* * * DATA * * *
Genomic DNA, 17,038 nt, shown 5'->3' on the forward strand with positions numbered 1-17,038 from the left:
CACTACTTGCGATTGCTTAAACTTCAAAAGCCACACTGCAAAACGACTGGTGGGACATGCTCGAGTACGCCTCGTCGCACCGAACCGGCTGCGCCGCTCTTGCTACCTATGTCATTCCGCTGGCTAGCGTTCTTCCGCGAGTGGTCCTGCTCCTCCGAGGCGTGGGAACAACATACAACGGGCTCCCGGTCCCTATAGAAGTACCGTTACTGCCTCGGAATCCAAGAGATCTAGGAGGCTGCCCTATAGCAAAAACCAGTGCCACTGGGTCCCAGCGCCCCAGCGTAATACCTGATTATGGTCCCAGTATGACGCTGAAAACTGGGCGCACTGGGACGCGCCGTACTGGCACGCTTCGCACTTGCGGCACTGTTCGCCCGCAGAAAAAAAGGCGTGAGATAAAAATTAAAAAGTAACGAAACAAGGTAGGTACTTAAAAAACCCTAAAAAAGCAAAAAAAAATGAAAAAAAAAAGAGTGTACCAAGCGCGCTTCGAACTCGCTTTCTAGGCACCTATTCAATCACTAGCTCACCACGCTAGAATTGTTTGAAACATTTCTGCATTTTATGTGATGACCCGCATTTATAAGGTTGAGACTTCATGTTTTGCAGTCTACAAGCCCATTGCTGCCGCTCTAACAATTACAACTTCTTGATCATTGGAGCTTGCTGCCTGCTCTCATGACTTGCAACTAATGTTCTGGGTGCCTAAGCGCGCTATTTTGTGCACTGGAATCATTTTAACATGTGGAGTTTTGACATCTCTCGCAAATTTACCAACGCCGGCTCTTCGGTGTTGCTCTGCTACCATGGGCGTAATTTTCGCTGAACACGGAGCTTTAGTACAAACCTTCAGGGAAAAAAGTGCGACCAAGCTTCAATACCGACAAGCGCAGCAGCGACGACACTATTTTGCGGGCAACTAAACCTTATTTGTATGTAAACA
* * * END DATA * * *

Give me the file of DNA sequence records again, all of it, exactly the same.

Genomic DNA, 17,038 nt, shown 5'->3' on the forward strand with positions numbered 1-17,038 from the left:
CACTACTTGCGATTGCTTAAACTTCAAAAGCCACACTGCAAAACGACTGGTGGGACATGCTCGAGTACGCCTCGTCGCACCGAACCGGCTGCGCCGCTCTTGCTACCTATGTCATTCCGCTGGCTAGCGTTCTTCCGCGAGTGGTCCTGCTCCTCCGAGGCGTGGGAACAACATACAACGGGCTCCCGGTCCCTATAGAAGTACCGTTACTGCCTCGGAATCCAAGAGATCTAGGAGGCTGCCCTATAGCAAAAACCAGTGCCACTGGGTCCCAGCGCCCCAGCGTAATACCTGATTATGGTCCCAGTATGACGCTGAAAACTGGGCGCACTGGGACGCGCCGTACTGGCACGCTTCGCACTTGCGGCACTGTTCGCCCGCAGAAAAAAAGGCGTGAGATAAAAATTAAAAAGTAACGAAACAAGGTAGGTACTTAAAAAACCCTAAAAAAGCAAAAAAAAATGAAAAAAAAAAGAGTGTACCAAGCGCGCTTCGAACTCGCTTTCTAGGCACCTATTCAATCACTAGCTCACCACGCTAGAATTGTTTGAAACATTTCTGCATTTTATGTGATGACCCGCATTTATAAGGTTGAGACTTCATGTTTTGCAGTCTACAAGCCCATTGCTGCCGCTCTAACAATTACAACTTCTTGATCATTGGAGCTTGCTGCCTGCTCTCATGACTTGCAACTAATGTTCTGGGTGCCTAAGCGCGCTATTTTGTGCACTGGAATCATTTTAACATGTGGAGTTTTGACATCTCTCGCAAATTTACCAACGCCGGCTCTTCGGTGTTGCTCTGCTACCATGGGCGTAATTTTCGCTGAACACGGAGCTTTAGTACAAACCTTCAGGGAAAAAAGTGCGACCAAGCTTCAATACCGACAAGCGCAGCAGCGACGACACTATTTTGCGGGCAACTAAACCTTATTTGTATGTAAACA